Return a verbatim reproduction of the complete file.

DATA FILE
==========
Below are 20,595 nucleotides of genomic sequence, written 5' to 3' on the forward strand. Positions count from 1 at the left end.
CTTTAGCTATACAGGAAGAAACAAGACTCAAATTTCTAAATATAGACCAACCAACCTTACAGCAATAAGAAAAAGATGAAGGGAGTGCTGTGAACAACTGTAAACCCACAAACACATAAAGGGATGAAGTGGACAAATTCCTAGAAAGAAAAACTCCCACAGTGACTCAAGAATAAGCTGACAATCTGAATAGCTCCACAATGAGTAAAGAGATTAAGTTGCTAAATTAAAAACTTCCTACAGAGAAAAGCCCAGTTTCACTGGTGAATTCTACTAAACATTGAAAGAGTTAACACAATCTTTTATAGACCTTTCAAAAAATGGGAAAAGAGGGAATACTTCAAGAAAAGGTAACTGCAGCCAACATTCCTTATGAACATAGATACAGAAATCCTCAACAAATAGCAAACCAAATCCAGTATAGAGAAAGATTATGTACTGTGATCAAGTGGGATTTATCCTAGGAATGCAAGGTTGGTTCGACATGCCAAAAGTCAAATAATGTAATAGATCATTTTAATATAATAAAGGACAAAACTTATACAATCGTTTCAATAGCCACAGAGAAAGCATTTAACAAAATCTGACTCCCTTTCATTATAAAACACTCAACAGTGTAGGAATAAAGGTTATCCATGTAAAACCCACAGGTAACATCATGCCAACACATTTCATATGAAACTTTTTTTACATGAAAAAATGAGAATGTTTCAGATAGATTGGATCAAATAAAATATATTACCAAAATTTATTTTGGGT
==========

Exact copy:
Below are 20,595 nucleotides of genomic sequence, written 5' to 3' on the forward strand. Positions count from 1 at the left end.
CTTTAGCTATACAGGAAGAAACAAGACTCAAATTTCTAAATATAGACCAACCAACCTTACAGCAATAAGAAAAAGATGAAGGGAGTGCTGTGAACAACTGTAAACCCACAAACACATAAAGGGATGAAGTGGACAAATTCCTAGAAAGAAAAACTCCCACAGTGACTCAAGAATAAGCTGACAATCTGAATAGCTCCACAATGAGTAAAGAGATTAAGTTGCTAAATTAAAAACTTCCTACAGAGAAAAGCCCAGTTTCACTGGTGAATTCTACTAAACATTGAAAGAGTTAACACAATCTTTTATAGACCTTTCAAAAAATGGGAAAAGAGGGAATACTTCAAGAAAAGGTAACTGCAGCCAACATTCCTTATGAACATAGATACAGAAATCCTCAACAAATAGCAAACCAAATCCAGTATAGAGAAAGATTATGTACTGTGATCAAGTGGGATTTATCCTAGGAATGCAAGGTTGGTTCGACATGCCAAAAGTCAAATAATGTAATAGATCATTTTAATATAATAAAGGACAAAACTTATACAATCGTTTCAATAGCCACAGAGAAAGCATTTAACAAAATCTGACTCCCTTTCATTATAAAACACTCAACAGTGTAGGAATAAAGGTTATCCATGTAAAACCCACAGGTAACATCATGCCAACACATTTCATATGAAACTTTTTTTACATGAAAAAATGAGAATGTTTCAGATAGATTGGATCAAATAAAATATATTACCAAAATTTATTTTGGGT